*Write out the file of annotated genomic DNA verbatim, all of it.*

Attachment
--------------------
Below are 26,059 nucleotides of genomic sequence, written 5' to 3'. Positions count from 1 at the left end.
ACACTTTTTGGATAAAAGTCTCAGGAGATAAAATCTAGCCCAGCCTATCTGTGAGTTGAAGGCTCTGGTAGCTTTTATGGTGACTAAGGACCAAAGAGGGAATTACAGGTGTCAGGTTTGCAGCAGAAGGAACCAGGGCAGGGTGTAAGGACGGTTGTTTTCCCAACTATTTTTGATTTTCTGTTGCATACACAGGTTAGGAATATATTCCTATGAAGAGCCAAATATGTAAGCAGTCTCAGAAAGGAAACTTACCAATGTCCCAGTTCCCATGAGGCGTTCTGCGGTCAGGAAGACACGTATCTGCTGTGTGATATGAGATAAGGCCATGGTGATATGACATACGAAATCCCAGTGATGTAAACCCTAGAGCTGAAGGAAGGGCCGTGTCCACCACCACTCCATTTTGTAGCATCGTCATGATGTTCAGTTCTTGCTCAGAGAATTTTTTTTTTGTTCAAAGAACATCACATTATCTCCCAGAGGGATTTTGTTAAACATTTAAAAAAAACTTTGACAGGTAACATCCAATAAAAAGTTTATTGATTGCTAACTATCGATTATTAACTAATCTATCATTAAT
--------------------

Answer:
Below are 26,059 nucleotides of genomic sequence, written 5' to 3'. Positions count from 1 at the left end.
ACACTTTTTGGATAAAAGTCTCAGGAGATAAAATCTAGCCCAGCCTATCTGTGAGTTGAAGGCTCTGGTAGCTTTTATGGTGACTAAGGACCAAAGAGGGAATTACAGGTGTCAGGTTTGCAGCAGAAGGAACCAGGGCAGGGTGTAAGGACGGTTGTTTTCCCAACTATTTTTGATTTTCTGTTGCATACACAGGTTAGGAATATATTCCTATGAAGAGCCAAATATGTAAGCAGTCTCAGAAAGGAAACTTACCAATGTCCCAGTTCCCATGAGGCGTTCTGCGGTCAGGAAGACACGTATCTGCTGTGTGATATGAGATAAGGCCATGGTGATATGACATACGAAATCCCAGTGATGTAAACCCTAGAGCTGAAGGAAGGGCCGTGTCCACCACCACTCCATTTTGTAGCATCGTCATGATGTTCAGTTCTTGCTCAGAGAATTTTTTTTTTGTTCAAAGAACATCACATTATCTCCCAGAGGGATTTTGTTAAACATTTAAAAAAAACTTTGACAGGTAACATCCAATAAAAAGTTTATTGATTGCTAACTATCGATTATTAACTAATCTATCATTAAT